Don't exaggerate or slant information. Use language that is neutral and exact.

Writing Conclusions

Conclusions for informational reports should not extend beyond the objectives of the report. Do not write conclusions that are "out of the blue" that would require substantive research to verify or validate.

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ANALYSIS

1. Analysis

Analytical reports differ from informational reports in that they take the information that has been received one step further: they interpret the meaning of that information for the reader. Whereas informational reports present the facts to readers and allow the readers to interpret the results themselves, analytical reports tell readers specifically what this information means. Analytical reports generally attempt to solve problems by evaluating the situation and/or providing options.

Depending upon the focus and scope of the report, an analytical report can do any of the following:

  • evaluate
  • compare
  • interpret
  • diagnose
  • recommend

There are two common types of analytical reports: evaluation and feasibility reports. Evaluations are based on the current status, whereas feasibility reports investigate the possibilities of change. Often if an evaluation report shows that there could be improvements made, a feasibility study would investigate the availability and benefits of the possible improvements. Both of these elements can be combined into one report, but it is best that the report writer keeps a clear understanding of the differences between these two types of analytical reports. Sometimes report writers, when they find something lacking in their evaluation, make the mistake of assuming their proposed solutions are the best without subjecting these proposed solutions to the same scrutiny as their initial investigations.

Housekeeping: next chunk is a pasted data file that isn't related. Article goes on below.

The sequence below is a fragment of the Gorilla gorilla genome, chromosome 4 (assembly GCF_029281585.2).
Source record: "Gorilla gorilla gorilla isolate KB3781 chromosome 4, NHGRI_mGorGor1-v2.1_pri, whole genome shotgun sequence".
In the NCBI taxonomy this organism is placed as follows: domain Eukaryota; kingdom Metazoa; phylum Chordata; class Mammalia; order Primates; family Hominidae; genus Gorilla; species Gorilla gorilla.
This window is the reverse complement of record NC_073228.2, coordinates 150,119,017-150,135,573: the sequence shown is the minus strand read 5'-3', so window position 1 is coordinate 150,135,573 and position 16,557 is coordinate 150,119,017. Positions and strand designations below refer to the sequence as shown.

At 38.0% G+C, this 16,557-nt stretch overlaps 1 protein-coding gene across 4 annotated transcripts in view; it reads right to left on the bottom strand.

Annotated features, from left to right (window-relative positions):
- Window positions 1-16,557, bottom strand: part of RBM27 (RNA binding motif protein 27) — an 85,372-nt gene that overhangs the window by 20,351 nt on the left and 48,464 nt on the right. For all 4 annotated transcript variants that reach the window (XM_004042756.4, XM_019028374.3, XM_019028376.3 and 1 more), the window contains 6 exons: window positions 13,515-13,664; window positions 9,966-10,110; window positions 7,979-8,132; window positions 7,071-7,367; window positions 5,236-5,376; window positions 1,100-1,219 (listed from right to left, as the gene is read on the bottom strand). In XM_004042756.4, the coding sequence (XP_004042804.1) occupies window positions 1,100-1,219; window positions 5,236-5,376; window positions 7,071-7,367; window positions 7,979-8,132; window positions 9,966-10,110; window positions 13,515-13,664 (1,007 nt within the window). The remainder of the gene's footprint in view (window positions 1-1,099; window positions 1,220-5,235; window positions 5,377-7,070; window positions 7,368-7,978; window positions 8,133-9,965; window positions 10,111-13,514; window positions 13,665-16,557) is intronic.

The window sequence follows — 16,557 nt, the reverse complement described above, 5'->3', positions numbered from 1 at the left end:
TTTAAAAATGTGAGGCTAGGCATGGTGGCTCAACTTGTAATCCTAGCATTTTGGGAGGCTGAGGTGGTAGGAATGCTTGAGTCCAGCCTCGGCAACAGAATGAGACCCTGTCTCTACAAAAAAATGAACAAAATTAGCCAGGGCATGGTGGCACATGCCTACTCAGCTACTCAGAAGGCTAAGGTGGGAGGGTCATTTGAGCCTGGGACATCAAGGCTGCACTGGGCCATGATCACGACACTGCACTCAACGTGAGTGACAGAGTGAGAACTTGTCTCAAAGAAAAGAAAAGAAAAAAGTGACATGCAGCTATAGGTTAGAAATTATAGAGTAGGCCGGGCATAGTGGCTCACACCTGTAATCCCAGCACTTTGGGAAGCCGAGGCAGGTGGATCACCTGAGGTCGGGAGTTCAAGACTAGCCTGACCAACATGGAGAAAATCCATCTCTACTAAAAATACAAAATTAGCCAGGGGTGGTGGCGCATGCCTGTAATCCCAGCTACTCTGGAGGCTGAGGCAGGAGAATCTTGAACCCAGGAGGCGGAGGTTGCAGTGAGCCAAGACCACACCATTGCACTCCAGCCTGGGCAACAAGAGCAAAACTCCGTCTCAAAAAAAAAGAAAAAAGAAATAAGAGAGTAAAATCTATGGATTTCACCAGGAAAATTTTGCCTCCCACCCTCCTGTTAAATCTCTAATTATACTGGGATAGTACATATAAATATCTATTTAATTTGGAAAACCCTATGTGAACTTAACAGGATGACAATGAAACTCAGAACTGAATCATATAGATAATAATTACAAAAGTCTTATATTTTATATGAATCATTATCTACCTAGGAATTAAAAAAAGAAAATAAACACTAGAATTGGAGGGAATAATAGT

The value of analytical reports is the quality of the analysis. Good analysis takes into account all of the relevant information. Even though there is a difference between informational reports and analytical reports in the extent that they explain the information, analytical reports rely on accurate, comprehensive and complete information.

Part of the challenge of analytical reports is to utilize language that appropriately reflects the report writer's analysis of the situation. But most analytical reports must also persuade readers that the report writer's analysis is correct. There are usually a number of options for each situation. What gives value to a report is not only that the evaluation that the report writer is suggesting is correct, but that the reader is convinced of the appropriateness of the evaluation and acts upon this evaluation so that the value of the evaluation is realized. While nothing is as convincing as good information, the language used to explain the information can help put the facts in the appropriate light.

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2. Analytical Process

The organization of analytical reports is an extension of the principles of the informational report in many ways. When it comes to presenting the analysis in the report, there are two approaches that are often used: inductive and deductive.

Inductive organization is often called the indirect approach. It looks at the situation, gathers all the information and, from the information, makes a suggestion.